The court lights were decent. The early January night came quick. Cool and breezy, but no bite from real cold. We commented on long time lapses, business deals, family deals, traffic deals, insufficient court deals, music deals, and other deals. Joe, perfectly outfitted, and Keck, in a green Fila leisure style suit, started on one side and we began to warm up. With my planter fascia tendon well enough to be forgotten and my legs and shoulders fairly well stretched, we started blasting forehands and backhands. Joe had powerful swings that produced violent spins and made consistent solid contact. Keck was the machine, tuned by ISM scoring methodology and in the midst of a prison workout process. No weights or machines he previously informed me, just what you can do with your body. Maybe a crossbar. Mainly, it was back to the basics, in an extreme manner. The hope is to get an authentic ex convict to be on the DVD. Or he could just stream the video on the internet. Let customers burn their own DVD if they wanted. Really, this could be up and running quickly through a blog site. From there it's marketing. And sit-ups, pushups, pull ups (the crossbar), running, no sugars, lose the bread (and chips); take vitamins, every dang day. Keck could make it work. He flicked his forehands, he sawed his backhands, he returned everything. Joe, not as much, but I was having trouble handling the increased pace of his shots because I generally play with the slower paced Keck. Joe moved his feet very well, no dragging or giving up on wide shots. He knew those were the shots that won matches. Perhaps a desperate running forehand down the line to make it deuce and fend off game point in the 9th game in the 5th mahut of an Isner match. Perhaps you came back and won the game to make it 3/6, a chance at a 4/6 mahut, relieved that you avoided a 2/8 mahut, and highly motivated to avoid a 3/7 mahut. Perhaps 4/6 would bring the Isner tally to 17-33, above the important 0.5 (0.515) Isner player comparison ratio. Fall below the 0.5 mark and your partner should really find someone better to play, his 1.94 player comparison ratio with you is still in a productive range, worthy of his time, but unless you sustain your efforts the ratios can move quickly. Either way. Every point matters. Every game matters. Every mahut matters. Every Isner match matters. Joe could be the greatest of all Isner players, but he hadn't embraced ISM fully. Yet. To his credit, he had played the 2nd Isner match with Keck the previous summer/fall and his ratios were significantly better than mine and above the 0.5 mark. I had a 0.44 player comparison ratio with Keck, from a 31-70 finish in the 1st ever Isner, completed a month prior to the completion of the Keck/Vita match (70-35). My second Isner match with Keck was coming to a close and the ratios were very similar. Considering two consecutive 1/9 mahuts in mahut #1 and mahut #2, my improved ratios of late were encouraging and a 6/4 win in mahut #7 was my first ever mahut win. I currently stood at 1-17-1 in mahuts with Keck. Humbled, but aware of what it takes to improve, fight, and win. I should be grateful with a ratio in the forties, especially considering the planter fascia injury. As we continued to warm up, a man with 120 tennis balls all over the side court was hitting shot after shot furiously. He was drenched. Eventually, he approached us about playing doubles. We all seemed fine with it and, after introductions and handshakes we moved to his court (the better court due to being near a fence) and teams were formed. Keck and I were on the same side and standing next to each other so we nodded and teamed up. Joe and the Floridian Jim did the same. As we continued warming up and I began thinking about the note-worthiness of the moment. This was to be the first Isner doubles mahut.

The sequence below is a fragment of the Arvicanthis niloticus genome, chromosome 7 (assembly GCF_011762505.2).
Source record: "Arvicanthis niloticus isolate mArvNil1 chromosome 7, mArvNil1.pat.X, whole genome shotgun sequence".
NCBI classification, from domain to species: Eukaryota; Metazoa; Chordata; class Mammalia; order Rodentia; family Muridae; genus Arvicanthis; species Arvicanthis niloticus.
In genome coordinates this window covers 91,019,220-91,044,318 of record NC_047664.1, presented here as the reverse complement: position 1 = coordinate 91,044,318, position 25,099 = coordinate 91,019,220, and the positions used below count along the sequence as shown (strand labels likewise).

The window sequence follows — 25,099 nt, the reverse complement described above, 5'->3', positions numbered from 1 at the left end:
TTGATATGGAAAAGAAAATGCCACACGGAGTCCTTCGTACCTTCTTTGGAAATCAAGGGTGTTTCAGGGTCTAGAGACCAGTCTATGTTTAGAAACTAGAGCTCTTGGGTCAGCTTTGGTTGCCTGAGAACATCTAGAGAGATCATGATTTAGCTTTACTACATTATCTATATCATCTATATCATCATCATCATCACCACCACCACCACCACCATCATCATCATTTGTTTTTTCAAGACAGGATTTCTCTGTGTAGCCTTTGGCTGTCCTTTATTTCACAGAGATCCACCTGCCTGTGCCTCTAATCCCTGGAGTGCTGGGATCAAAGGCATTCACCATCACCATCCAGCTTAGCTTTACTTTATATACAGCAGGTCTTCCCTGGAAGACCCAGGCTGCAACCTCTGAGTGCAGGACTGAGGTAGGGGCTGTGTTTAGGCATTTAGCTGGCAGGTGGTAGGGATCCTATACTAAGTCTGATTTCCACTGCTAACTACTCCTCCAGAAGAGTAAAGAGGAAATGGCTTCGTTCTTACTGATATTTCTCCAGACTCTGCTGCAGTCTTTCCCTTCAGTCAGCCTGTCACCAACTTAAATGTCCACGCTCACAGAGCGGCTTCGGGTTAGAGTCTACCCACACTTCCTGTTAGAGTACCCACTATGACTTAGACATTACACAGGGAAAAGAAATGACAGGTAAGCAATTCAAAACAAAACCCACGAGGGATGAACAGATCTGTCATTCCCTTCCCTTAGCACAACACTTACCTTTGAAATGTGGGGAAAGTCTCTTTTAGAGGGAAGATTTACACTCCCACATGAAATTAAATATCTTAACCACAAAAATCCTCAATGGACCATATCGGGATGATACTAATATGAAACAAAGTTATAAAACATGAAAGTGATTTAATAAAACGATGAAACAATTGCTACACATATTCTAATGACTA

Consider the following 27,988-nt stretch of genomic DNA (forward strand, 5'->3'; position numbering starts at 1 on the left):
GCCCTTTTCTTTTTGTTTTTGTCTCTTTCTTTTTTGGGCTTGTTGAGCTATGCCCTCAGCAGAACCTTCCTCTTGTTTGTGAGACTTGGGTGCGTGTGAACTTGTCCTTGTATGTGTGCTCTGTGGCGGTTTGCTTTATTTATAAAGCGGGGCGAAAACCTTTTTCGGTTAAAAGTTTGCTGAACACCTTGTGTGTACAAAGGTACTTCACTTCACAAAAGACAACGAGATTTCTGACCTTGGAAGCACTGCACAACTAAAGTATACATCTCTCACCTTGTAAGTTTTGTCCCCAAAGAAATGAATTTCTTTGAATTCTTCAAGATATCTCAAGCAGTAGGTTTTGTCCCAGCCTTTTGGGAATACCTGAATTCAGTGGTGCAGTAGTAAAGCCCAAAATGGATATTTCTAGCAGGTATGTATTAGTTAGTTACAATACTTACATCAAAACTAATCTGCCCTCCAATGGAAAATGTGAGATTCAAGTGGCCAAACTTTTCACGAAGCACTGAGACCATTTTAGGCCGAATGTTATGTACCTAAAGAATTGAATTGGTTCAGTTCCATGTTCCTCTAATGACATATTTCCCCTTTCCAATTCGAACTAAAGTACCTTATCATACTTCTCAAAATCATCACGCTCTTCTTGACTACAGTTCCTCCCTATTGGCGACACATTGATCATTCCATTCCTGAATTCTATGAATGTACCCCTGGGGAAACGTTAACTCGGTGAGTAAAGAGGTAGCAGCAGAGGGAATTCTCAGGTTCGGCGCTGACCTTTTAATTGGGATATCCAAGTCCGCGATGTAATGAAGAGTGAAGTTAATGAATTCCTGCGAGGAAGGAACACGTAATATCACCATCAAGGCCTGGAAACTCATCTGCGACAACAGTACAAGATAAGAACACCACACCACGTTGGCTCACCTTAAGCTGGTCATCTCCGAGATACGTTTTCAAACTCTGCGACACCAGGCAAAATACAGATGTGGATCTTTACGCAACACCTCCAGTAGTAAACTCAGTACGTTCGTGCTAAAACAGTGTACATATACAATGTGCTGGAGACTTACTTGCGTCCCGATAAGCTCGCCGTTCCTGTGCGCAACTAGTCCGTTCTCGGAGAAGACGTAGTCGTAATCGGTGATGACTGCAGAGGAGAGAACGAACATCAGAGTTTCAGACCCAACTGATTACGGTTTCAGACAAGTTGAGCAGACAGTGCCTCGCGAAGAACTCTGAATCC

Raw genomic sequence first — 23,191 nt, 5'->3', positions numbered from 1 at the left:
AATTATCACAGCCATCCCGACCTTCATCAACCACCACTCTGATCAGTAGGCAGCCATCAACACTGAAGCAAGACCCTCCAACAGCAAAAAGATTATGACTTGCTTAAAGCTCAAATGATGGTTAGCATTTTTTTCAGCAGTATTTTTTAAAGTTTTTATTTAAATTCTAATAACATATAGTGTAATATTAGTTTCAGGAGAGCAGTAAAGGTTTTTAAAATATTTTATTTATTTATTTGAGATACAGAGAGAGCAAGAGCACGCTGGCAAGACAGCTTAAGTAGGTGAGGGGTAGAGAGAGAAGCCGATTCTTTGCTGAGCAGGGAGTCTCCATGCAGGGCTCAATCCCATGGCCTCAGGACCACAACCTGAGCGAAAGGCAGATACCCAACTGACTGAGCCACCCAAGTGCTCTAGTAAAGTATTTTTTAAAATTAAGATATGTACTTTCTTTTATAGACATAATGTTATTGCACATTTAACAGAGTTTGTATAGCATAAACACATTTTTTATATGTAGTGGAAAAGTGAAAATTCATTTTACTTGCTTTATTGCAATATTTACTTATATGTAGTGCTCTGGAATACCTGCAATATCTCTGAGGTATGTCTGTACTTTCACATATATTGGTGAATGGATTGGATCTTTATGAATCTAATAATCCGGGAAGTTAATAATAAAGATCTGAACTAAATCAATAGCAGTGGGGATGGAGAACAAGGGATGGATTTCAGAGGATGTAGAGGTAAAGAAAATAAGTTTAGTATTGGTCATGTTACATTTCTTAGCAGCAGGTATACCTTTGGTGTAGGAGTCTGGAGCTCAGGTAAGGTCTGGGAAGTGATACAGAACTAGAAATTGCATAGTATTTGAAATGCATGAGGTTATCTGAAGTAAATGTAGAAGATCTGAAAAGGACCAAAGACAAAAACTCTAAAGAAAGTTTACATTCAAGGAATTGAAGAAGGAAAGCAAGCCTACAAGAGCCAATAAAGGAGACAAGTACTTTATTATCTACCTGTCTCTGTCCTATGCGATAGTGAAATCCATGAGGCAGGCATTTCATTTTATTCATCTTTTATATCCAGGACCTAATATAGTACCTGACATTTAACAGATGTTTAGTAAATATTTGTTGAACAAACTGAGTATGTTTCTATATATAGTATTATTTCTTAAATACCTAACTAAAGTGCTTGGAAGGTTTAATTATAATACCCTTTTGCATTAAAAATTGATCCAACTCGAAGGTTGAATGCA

Keck and I performed as we expected, our play sharpened by the previous month's ISM matches and mahuts. The Floridian seemed a bit flustered at first, but settled in and tortured us late in the match with swirling, spinning serves. The kind of serves cooked up on the clay courts of Florida. No clay courts in Texas. Outdoors at least. The Texas sun, hotter and longer than the Florida sun, would burn them and the cracks would grow wide and deep. Only hard, concrete courts outside in Texas. Fast, but still not as fast as the Wimbledon grass Isner and Mahut occupied in the summer of 2010. Despite the Floridian’s service tricks, Keck and I were too much and too constant. The Isner match was played under the cover of a regular match (no time to explain ISM to the Floridian) and at 6-0, 2-2, I looked at Keck after he put away a forehand volley to win the game and said, "8-2 in the first ever doubles mahut." For a moment, he hesitated, then finally offered a knowing look and gave the accomplishment its propers. Keck and I would go on to win 6-4 in the final antique set to win the antique match, our focus and sharpness somehow diminished after the quiet mahut celebration. Joe found his tennis game during the match and nearly broke my wrist as I attempted to volley one of his screaming down the line attempts, but was handicapped by the Floridian. Despite his late serving success, the rest of the man's game was in shambles. The electric ball machine he was using before we arrived needed more court time. On reflection, maybe it needed more storage time. Only constant human play can sustain success. Like fresh oregano, authenticity cannot be replicated.